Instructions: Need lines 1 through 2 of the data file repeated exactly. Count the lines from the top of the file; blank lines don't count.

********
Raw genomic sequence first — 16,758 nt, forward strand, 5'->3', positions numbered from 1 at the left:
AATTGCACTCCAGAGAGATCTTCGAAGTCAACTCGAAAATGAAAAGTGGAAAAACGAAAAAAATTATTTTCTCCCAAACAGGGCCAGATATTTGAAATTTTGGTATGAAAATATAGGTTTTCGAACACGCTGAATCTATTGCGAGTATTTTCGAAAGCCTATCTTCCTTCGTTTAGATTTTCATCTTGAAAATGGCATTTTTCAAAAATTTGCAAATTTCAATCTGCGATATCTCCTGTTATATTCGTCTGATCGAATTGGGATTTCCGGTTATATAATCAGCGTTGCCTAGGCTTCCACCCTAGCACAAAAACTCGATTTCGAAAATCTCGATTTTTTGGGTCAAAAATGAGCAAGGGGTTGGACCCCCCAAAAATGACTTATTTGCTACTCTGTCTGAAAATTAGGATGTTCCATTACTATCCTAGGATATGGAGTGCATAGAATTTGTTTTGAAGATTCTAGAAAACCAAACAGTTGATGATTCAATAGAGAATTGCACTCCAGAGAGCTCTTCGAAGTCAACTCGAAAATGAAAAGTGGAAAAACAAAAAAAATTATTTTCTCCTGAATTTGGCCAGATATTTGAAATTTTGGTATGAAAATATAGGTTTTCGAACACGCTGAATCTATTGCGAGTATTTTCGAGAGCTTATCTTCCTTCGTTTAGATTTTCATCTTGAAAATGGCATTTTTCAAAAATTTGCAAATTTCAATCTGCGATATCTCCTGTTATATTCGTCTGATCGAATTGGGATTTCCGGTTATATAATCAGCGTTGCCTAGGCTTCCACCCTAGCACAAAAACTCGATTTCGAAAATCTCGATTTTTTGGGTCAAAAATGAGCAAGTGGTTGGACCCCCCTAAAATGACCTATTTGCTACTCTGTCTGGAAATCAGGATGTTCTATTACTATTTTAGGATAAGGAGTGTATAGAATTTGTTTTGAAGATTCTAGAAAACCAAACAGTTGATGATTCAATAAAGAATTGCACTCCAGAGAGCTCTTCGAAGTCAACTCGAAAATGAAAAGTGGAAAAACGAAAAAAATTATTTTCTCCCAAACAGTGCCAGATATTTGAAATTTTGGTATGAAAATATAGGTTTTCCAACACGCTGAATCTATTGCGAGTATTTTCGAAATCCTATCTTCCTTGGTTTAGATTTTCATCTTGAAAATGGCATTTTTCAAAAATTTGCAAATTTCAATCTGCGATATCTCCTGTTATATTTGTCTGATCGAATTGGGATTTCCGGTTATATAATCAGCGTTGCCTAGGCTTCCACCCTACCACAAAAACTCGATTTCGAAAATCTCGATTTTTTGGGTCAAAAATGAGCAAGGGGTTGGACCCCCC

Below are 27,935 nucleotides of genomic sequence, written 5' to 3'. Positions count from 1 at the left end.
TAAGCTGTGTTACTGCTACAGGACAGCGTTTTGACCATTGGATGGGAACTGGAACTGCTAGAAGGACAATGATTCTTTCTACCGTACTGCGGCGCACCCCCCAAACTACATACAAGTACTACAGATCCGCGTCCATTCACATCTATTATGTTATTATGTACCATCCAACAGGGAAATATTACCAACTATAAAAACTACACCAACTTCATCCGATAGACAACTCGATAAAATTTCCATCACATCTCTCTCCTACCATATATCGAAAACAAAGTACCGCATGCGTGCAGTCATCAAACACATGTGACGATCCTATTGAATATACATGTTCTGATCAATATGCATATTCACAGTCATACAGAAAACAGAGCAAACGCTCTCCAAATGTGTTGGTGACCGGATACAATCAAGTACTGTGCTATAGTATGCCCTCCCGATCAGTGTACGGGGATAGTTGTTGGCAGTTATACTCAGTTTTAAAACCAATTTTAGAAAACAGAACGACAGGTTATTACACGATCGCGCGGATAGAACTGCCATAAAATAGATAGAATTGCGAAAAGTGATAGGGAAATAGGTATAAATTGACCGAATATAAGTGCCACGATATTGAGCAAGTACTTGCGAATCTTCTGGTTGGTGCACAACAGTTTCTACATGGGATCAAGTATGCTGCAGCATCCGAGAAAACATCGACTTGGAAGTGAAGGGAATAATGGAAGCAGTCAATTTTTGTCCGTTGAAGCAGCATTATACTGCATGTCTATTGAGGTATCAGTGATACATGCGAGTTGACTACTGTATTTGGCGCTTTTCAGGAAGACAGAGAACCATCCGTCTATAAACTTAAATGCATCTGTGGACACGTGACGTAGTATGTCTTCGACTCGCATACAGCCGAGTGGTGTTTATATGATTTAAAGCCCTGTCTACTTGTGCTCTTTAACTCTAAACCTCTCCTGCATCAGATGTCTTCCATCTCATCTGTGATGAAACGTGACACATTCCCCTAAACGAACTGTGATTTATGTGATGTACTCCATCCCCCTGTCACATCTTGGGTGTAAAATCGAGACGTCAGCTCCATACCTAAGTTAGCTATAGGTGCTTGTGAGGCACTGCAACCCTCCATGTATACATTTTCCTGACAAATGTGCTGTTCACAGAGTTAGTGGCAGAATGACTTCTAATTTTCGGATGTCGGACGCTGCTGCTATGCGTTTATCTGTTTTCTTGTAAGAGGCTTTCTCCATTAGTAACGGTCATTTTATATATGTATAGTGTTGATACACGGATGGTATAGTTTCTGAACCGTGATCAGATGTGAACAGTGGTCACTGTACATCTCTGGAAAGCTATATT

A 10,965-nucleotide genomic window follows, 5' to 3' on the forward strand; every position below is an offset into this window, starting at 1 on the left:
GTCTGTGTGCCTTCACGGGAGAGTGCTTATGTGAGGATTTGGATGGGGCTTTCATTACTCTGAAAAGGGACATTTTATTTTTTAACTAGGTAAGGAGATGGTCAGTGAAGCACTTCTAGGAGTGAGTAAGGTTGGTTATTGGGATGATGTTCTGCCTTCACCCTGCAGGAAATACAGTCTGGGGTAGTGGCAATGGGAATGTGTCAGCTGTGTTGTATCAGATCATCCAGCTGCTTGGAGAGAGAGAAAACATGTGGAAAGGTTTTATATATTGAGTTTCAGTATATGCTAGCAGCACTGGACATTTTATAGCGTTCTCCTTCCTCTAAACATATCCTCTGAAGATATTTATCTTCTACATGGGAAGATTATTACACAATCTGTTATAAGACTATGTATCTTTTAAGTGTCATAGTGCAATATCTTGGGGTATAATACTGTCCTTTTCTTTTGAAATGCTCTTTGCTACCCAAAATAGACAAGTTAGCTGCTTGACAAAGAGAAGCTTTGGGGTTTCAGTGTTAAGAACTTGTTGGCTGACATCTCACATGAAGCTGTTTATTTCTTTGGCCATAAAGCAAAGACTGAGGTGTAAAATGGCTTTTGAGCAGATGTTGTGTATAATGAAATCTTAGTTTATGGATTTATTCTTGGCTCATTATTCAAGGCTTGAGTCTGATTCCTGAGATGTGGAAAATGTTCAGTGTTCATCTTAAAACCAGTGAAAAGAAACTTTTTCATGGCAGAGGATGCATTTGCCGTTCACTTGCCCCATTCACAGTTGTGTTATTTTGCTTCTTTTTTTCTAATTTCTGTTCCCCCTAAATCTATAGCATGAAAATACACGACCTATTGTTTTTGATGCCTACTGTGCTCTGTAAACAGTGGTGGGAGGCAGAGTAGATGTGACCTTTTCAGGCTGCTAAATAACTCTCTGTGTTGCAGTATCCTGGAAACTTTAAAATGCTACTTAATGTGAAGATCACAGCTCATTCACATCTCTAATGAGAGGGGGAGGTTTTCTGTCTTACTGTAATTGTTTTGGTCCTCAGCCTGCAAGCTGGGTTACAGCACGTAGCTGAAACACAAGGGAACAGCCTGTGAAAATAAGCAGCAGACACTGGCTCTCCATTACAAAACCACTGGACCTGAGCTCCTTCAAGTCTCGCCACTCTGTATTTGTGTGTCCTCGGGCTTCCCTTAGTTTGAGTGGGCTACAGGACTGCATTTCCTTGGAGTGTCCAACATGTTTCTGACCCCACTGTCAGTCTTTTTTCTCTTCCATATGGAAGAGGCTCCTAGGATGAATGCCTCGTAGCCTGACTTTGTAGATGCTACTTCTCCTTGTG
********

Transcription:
Raw genomic sequence first — 16,758 nt, forward strand, 5'->3', positions numbered from 1 at the left:
AATTGCACTCCAGAGAGATCTTCGAAGTCAACTCGAAAATGAAAAGTGGAAAAACGAAAAAAATTATTTTCTCCCAAACAGGGCCAGATATTTGAAATTTTGGTATGAAAATATAGGTTTTCGAACACGCTGAATCTATTGCGAGTATTTTCGAAAGCCTATCTTCCTTCGTTTAGATTTTCATCTTGAAAATGGCATTTTTCAAAAATTTGCAAATTTCAATCTGCGATATCTCCTGTTATATTCGTCTGATCGAATTGGGATTTCCGGTTATATAATCAGCGTTGCCTAGGCTTCCACCCTAGCACAAAAACTCGATTTCGAAAATCTCGATTTTTTGGGTCAAAAATGAGCAAGGGGTTGGACCCCCCAAAAATGACTTATTTGCTACTCTGTCTGAAAATTAGGATGTTCCATTACTATCCTAGGATATGGAGTGCATAGAATTTGTTTTGAAGATTCTAGAAAACCAAACAGTTGATGATTCAATAGAGAATTGCACTCCAGAGAGCTCTTCGAAGTCAACTCGAAAATGAAAAGTGGAAAAACAAAAAAAATTATTTTCTCCTGAATTTGGCCAGATATTTGAAATTTTGGTATGAAAATATAGGTTTTCGAACACGCTGAATCTATTGCGAGTATTTTCGAGAGCTTATCTTCCTTCGTTTAGATTTTCATCTTGAAAATGGCATTTTTCAAAAATTTGCAAATTTCAATCTGCGATATCTCCTGTTATATTCGTCTGATCGAATTGGGATTTCCGGTTATATAATCAGCGTTGCCTAGGCTTCCACCCTAGCACAAAAACTCGATTTCGAAAATCTCGATTTTTTGGGTCAAAAATGAGCAAGTGGTTGGACCCCCCTAAAATGACCTATTTGCTACTCTGTCTGGAAATCAGGATGTTCTATTACTATTTTAGGATAAGGAGTGTATAGAATTTGTTTTGAAGATTCTAGAAAACCAAACAGTTGATGATTCAATAAAGAATTGCACTCCAGAGAGCTCTTCGAAGTCAACTCGAAAATGAAAAGTGGAAAAACGAAAAAAATTATTTTCTCCCAAACAGTGCCAGATATTTGAAATTTTGGTATGAAAATATAGGTTTTCCAACACGCTGAATCTATTGCGAGTATTTTCGAAATCCTATCTTCCTTGGTTTAGATTTTCATCTTGAAAATGGCATTTTTCAAAAATTTGCAAATTTCAATCTGCGATATCTCCTGTTATATTTGTCTGATCGAATTGGGATTTCCGGTTATATAATCAGCGTTGCCTAGGCTTCCACCCTACCACAAAAACTCGATTTCGAAAATCTCGATTTTTTGGGTCAAAAATGAGCAAGGGGTTGGACCCCCC